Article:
Lesson PlansBack to lesson plans archive March 3, 2014
Seven deadly sins art scavenger hunt – Lesson Plan
By Katie Gould, PBS NewsHour Extra Teacher Resource Producer
Each year the festival of Mardis Gras is celebrated on the Tuesday before the Christian season of Lent begins in March. Mardis Gras, or “Fat Tuesday”, is a world-wide event that often features parades and raucous partying. To kick off Mardi Gras 2014, PBS NewsHour is bringing you “Vice Week”- seven days dedicated to the seven deadly sins. PBS NewsHour Extra will be joining in with an art history lesson plan: Seven Deadly Sins Art Scavenger Hunt. Students will be given a brief primer on the seven deadly sins and art history, then use online art museum galleries to find works that feature the seven sins. Presentations of the found works should be creative and artistic.
Note: Students should follow their school’s copyright policy when using images of the works of art and should document their use with proper citations.
History, art history
One 90 minute class period
- Computer with internet access
- Project page
- Online Art Museum Guide
- Works of Art and Information page
Warm Up Activity
Introduction to Mardi Gras
Introduce students to Mardi Gras by showing the following History Channel video
Ask students how the holiday has changed in the last two hundred years?
In its present form, Mardi Gras has become a celebration of vice (immoral or wicked behavior) and there are no behaviors considered worse than the seven deadly sins.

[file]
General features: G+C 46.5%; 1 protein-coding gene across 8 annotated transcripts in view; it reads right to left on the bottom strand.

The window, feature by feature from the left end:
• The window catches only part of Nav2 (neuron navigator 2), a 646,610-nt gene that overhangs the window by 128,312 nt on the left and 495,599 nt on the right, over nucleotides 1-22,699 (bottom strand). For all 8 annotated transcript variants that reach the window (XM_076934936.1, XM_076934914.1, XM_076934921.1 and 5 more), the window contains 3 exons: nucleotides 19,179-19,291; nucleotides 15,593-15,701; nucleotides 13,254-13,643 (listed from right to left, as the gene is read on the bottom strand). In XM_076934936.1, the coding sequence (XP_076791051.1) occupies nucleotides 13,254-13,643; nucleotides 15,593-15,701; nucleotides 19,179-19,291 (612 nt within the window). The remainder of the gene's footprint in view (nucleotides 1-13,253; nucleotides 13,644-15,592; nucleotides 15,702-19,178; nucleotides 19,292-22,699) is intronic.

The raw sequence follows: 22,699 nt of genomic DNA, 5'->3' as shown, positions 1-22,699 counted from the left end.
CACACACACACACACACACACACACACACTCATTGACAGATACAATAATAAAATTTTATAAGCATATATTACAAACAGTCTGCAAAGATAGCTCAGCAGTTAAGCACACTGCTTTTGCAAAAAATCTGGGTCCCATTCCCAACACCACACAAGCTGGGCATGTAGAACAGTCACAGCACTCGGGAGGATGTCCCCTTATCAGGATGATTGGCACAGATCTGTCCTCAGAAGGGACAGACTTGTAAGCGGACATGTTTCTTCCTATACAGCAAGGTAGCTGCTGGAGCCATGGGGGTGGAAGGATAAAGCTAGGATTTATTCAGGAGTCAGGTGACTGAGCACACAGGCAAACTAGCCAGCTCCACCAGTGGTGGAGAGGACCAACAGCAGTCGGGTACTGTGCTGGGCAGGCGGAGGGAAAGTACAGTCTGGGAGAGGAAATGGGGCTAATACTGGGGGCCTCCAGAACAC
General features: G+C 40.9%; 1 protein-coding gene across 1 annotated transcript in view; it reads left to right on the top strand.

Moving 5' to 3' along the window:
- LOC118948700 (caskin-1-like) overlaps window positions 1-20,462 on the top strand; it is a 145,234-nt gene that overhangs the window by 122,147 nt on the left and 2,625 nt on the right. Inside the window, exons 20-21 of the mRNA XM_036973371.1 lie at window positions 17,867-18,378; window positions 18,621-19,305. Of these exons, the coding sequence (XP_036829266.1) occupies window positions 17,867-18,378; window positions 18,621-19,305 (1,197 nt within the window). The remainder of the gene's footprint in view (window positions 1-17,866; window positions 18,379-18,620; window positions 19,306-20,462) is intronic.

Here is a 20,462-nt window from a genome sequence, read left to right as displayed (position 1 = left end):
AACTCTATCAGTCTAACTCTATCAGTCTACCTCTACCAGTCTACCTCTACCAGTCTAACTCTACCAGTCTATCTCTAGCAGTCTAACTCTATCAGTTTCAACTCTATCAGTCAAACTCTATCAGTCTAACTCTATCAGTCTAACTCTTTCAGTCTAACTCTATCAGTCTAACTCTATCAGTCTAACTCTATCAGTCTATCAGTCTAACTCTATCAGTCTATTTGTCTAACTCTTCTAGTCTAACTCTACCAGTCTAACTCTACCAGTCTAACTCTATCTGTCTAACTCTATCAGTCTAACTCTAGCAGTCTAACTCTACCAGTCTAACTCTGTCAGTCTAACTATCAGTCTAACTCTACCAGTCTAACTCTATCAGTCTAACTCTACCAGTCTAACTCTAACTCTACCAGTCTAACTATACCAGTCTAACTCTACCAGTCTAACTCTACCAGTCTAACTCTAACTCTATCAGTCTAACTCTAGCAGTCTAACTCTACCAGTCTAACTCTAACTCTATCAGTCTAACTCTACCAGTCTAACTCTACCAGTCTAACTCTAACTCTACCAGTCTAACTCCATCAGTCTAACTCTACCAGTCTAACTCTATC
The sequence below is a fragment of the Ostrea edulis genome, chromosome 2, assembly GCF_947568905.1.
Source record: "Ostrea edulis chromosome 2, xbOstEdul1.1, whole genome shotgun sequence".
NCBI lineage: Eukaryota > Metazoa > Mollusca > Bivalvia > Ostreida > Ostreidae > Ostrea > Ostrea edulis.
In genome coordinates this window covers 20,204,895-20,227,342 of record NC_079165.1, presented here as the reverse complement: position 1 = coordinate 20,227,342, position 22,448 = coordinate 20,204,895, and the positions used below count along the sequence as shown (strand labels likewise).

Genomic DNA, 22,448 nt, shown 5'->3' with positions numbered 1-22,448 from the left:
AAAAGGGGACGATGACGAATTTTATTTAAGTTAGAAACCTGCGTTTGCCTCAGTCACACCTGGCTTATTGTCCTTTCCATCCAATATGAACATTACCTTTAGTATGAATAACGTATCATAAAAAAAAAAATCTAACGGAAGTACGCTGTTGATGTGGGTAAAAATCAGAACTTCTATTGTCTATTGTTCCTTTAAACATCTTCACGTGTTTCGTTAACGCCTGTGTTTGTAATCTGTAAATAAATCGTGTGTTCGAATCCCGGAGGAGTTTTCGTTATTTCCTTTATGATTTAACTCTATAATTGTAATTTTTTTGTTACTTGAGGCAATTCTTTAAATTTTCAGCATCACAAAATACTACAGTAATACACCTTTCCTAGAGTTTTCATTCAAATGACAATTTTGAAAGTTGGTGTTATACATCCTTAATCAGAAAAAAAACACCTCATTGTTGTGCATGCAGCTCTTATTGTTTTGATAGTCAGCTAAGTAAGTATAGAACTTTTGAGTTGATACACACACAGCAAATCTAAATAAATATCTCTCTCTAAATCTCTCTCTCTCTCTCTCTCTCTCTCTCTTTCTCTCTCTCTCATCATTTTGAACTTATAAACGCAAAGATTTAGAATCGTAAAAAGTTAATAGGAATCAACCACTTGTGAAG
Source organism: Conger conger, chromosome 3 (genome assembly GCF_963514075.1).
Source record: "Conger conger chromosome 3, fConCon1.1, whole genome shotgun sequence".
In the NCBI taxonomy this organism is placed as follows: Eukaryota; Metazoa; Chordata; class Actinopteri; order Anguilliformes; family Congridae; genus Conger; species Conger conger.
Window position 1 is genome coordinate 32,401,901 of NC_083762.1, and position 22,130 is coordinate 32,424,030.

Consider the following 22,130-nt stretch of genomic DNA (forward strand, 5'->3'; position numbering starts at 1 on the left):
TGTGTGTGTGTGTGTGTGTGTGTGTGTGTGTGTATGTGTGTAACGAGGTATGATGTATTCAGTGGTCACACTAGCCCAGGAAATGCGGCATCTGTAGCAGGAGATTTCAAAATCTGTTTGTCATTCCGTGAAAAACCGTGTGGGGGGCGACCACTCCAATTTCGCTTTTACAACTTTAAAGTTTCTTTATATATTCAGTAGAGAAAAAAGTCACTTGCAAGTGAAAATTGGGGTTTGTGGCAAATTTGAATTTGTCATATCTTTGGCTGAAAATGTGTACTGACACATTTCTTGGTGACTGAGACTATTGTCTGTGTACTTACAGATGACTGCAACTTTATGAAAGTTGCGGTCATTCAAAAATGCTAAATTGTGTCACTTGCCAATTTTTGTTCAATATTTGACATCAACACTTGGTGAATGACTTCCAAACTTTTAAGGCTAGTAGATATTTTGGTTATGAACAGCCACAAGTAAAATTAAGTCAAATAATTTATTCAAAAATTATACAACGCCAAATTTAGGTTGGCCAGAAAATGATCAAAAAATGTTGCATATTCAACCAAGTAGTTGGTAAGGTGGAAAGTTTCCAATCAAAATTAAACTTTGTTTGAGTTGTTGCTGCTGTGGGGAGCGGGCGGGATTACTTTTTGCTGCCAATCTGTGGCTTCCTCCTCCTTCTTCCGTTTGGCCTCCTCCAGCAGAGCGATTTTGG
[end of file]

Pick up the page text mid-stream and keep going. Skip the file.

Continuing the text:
Seven Deadly Sins Scavenger Hunt
To introduce students to the seven deadly sins, play this trailer from the History Channel’s documentary on the subject.
Hand out the “Project Page” and explain the art history scavenger hunt project that students will participate in.
Pass out the “Vocabulary” handout to students. Go over the definitions, then give students time to visualize the sins and complete the second step of the handout. Finally make sure they understand what they will need to write down on their “Works of Art” page by going over the art terms and their examples on page two.
Hand out the “Online Museum List” to students and allow them to search for examples of the seven deadly sins from the best art collections in the U.S. and around the world. They should record the important information about the works on their “Works of Art” page and save the images to a file where they can easily find them.
Finally, students should come up with a creative and artistic way to present their seven deadly sins works of art. Some examples are: a seven deadly sins collage, a seven deadly sins power point or slide show, a set of seven puppets that represent the art and the sin, etc.
The Materials You Need
Tooltip of materials
Tooltip of related stories
Tooltip of more video block
Tooltip of RSS content 3
Syrian families resettled by Pope adjust to life in Italy
While visiting refugee camps on the Greek Island of Lesbos in April, Pope Francis announced that three Syrian families would return with him to Rome for resettlement.migrant crisisPope FrancisSyria
Journalist continues ‘Out of Eden’ walk around the world
Three years ago, Pulitzer-winning journalist Paul Salopek began a decade-long journey around the world on foot. Continue readingAfricaancestorEden Walkhuman originsOut of EdenPaul SalopekSilk Road
Fallout from transgender law hits North Carolina’s wallet
Last month, North Carolina lawmakers passed House Bill 2 requiring people to use the public bathroom matching the gender on their birth certificate. Continue readingbathroom billboycottdiscriminationLGBTNorth Carolinatransgender
World News Quiz: A 30 year anniversary and a surprise trip
See how much your students paid attention to world events this week with this fun, 5-minute quiz! Continue readingForeign PolicyJoe Bidenworld news quiz
Cruz picks a running mate, Trump accuses Clinton of playing ‘woman card’
Donald Trump made a speech on foreign policy Wednesday and also accused Democrat candidate Hillary Clinton of playing the “woman’s card.” Continue readingCarly FiorinaDonald TrumpElection 2016Hillary ClintonTed Cruzwomen